Faller 180592 Guardrails and reflector posts

Faller managed to use two different colors of plastic that are actually molded together to create the 'Leitpfosten'. I had not seen that before and I wonder if it is some sort of experiment. The black markings and molded into the white posts. The reflector posts come in two sizes, full size (about  14mm) long and a short version about 8mm long.

Presumably the short ones are meant to be mounted on top of the guard rails but there is no shaping on either part to enable a firm attachment, it is much more practical to glue a full length post behind the guard rail and have it stand on the ground.

The guard rails are one sided !  It is shaped on the front with the prototypical curved profile, but the back of the rail is a shiny flat surface that defies logic. Now this may not seem like a big issue but if you think about it, most model roads needing guard rails are set into a hill that faces the observer. This means the guard rails are one the side of the road nearest the observer and are this facing away from the observer and onto the road. In other words the side that is going to be most often seen is the back!  This was most disappointing. Installing them backwards would place the legs on the road side - not acceptable.

The color of the plastic is a gray color. White would have been better.

Since the surface was shiny and the wrong color I had to paint mine white before installing them.

The long posts look very nice and prototypical when installed. In real life they are installed at 50m intervals which would be every 57cm in HO scale but I decided to install them at about 30cm intervals to look better.  In curves they are installed closer together.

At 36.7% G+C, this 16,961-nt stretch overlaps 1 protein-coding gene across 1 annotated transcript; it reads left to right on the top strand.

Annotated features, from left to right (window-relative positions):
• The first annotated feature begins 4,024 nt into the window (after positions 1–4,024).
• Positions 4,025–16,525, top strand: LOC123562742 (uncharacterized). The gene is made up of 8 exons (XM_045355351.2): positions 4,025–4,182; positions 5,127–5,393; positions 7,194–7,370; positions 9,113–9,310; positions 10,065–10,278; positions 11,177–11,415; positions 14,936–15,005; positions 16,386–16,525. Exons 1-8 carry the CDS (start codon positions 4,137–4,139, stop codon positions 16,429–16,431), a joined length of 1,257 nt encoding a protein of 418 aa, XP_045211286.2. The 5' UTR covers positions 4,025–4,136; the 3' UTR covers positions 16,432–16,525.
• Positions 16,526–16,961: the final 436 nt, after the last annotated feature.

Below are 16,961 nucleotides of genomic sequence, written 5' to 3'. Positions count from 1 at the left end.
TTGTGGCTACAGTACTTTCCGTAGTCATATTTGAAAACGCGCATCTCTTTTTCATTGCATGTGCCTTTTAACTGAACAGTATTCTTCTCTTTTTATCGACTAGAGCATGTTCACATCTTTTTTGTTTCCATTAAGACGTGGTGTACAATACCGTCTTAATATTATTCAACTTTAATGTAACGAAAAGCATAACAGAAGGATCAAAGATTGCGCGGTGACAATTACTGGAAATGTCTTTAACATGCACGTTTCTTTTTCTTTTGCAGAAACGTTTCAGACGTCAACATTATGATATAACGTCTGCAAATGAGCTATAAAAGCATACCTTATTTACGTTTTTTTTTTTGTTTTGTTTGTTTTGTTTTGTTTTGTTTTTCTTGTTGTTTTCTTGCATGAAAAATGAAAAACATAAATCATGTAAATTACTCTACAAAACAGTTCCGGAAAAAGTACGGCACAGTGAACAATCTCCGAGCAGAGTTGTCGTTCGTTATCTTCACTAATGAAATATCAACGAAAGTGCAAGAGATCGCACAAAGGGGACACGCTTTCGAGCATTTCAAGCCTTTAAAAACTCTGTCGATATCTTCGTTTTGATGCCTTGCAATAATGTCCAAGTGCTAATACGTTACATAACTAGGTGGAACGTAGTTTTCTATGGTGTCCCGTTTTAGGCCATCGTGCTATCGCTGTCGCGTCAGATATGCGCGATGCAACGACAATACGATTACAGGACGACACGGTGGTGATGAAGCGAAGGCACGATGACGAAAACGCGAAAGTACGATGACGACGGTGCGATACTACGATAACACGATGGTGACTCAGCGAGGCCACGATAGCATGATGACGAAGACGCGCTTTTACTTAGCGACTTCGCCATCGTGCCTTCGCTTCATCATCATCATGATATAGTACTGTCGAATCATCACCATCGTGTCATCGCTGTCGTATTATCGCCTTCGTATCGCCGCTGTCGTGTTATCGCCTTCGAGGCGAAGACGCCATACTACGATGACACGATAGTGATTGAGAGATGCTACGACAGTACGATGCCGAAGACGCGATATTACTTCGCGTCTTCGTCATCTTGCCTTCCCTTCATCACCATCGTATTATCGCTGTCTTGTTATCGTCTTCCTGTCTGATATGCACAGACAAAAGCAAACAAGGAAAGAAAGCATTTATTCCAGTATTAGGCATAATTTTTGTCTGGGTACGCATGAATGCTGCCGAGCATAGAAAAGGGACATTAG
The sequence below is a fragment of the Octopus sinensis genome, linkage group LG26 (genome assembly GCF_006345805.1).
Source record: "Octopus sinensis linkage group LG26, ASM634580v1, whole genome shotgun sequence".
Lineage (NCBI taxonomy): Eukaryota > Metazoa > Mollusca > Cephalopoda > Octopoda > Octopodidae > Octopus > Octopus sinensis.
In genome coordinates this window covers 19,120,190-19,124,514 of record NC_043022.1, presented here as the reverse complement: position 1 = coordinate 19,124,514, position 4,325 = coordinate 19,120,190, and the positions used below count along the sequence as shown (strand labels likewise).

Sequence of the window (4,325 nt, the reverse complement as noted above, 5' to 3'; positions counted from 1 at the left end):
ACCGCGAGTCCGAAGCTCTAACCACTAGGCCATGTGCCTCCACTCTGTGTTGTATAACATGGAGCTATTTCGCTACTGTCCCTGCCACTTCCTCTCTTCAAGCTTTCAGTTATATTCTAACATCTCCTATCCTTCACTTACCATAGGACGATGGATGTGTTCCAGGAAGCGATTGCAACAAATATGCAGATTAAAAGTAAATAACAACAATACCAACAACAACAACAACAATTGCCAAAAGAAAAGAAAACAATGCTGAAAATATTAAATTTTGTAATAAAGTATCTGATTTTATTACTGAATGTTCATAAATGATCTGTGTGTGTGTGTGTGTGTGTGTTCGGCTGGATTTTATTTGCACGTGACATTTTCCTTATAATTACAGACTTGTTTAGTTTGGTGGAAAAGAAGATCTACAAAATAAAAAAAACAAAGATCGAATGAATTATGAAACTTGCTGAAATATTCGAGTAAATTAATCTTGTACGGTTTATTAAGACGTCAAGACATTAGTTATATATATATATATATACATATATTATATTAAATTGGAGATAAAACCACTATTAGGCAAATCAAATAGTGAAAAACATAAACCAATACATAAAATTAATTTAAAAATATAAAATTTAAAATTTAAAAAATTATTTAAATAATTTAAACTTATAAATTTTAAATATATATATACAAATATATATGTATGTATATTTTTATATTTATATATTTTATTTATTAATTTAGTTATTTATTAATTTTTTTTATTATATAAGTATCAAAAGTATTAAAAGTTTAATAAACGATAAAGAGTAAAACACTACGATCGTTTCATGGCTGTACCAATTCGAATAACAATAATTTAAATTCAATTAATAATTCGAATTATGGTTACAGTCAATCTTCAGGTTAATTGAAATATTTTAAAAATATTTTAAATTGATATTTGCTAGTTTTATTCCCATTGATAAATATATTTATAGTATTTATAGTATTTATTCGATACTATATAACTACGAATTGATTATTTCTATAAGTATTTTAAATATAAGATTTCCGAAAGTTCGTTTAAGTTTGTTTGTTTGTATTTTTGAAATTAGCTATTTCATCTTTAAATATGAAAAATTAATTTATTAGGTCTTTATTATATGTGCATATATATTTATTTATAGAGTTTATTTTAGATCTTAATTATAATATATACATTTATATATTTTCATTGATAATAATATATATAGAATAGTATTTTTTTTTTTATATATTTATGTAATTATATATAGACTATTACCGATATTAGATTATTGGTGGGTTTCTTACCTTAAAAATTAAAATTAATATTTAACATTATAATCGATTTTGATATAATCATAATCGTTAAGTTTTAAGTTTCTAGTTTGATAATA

Where my road goes through a cutting, I glued the short posts directly to the wall at the side of the road. There is little else one can do with them.

Another problem with the guard rails is that the legs are all perpendicular to the rail, this means that if installed along a road that is not horizontal, the legs will not be vertical. It would have been much nicer if the legs could have been applied at the appropriate angle to suit the road. I bent each one slightly with my thumb - which improved it a bit. Most roads on layouts needing guard rails are not horizontal.

Note the flat side that faces the observer !

If Faller included the detail on the rear of the guard rails, and provided some way for the short posts to be reliably mounted onto the rails I would give them 4 stars. For 5 stars I would expect the legs to be made so that they could be vertical when used on a sloping road.